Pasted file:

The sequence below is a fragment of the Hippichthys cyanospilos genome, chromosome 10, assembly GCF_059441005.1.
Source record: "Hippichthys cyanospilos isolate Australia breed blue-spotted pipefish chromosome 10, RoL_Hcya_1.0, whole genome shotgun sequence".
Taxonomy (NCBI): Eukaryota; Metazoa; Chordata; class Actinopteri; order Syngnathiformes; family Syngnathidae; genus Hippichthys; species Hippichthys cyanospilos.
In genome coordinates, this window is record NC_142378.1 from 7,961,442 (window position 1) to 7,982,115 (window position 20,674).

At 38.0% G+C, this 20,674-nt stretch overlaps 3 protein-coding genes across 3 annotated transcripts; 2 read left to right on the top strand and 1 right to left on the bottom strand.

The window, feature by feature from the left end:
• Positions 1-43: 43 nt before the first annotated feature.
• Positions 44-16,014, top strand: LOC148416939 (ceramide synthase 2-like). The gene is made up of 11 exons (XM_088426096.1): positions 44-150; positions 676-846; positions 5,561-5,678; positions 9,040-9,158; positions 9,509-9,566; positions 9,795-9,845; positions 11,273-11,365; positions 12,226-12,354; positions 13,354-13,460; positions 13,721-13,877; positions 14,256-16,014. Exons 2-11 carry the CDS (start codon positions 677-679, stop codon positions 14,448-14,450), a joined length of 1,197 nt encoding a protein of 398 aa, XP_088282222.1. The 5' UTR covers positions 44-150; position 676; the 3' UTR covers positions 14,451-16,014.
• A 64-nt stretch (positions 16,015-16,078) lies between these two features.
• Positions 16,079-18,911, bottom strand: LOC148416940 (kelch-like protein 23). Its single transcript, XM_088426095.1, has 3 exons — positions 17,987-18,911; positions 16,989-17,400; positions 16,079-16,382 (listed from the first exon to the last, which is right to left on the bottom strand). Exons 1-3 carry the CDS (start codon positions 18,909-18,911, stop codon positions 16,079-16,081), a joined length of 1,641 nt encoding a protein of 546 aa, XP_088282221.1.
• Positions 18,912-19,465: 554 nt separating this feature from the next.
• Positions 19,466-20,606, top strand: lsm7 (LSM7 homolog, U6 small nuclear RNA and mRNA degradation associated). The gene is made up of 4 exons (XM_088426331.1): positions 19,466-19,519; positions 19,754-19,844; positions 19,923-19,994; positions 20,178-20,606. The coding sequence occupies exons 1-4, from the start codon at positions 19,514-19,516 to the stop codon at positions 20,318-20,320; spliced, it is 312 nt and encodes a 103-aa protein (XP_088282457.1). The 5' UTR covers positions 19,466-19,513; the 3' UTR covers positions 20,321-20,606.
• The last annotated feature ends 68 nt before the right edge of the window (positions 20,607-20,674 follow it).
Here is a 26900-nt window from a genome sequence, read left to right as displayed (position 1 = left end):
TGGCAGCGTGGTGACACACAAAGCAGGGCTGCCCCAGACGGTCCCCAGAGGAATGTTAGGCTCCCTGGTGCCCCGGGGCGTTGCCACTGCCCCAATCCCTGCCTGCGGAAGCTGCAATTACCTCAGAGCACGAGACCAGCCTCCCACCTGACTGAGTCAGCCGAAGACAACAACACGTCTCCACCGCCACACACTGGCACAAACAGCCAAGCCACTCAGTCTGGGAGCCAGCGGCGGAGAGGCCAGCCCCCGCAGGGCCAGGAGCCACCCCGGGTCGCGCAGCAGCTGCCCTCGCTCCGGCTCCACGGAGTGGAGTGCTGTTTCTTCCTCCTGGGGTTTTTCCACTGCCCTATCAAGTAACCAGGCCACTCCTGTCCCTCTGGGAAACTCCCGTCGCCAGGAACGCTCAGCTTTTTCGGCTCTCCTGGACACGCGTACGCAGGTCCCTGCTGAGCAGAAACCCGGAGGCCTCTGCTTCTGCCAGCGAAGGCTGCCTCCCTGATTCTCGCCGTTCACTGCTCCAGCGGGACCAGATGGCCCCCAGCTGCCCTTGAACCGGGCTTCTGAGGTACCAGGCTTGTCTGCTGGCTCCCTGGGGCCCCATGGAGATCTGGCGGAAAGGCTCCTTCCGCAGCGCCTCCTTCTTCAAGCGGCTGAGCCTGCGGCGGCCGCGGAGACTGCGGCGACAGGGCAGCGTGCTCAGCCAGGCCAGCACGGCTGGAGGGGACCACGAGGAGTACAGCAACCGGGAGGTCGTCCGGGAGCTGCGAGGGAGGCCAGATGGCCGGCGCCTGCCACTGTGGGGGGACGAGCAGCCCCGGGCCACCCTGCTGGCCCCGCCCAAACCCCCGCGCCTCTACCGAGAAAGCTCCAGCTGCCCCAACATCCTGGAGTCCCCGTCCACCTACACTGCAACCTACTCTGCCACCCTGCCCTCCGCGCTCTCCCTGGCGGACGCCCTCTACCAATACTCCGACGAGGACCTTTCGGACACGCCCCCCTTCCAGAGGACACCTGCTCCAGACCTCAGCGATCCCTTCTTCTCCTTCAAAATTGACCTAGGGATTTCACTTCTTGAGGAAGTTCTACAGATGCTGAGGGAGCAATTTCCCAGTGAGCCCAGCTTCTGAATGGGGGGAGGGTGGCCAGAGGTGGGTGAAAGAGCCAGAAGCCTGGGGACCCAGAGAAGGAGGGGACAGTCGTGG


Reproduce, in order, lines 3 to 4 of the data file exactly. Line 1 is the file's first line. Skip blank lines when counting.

Taxonomy (NCBI): Eukaryota; Metazoa; Chordata; class Actinopteri; order Syngnathiformes; family Syngnathidae; genus Hippichthys; species Hippichthys cyanospilos.
In genome coordinates, this window is record NC_142378.1 from 7,961,442 (window position 1) to 7,982,115 (window position 20,674).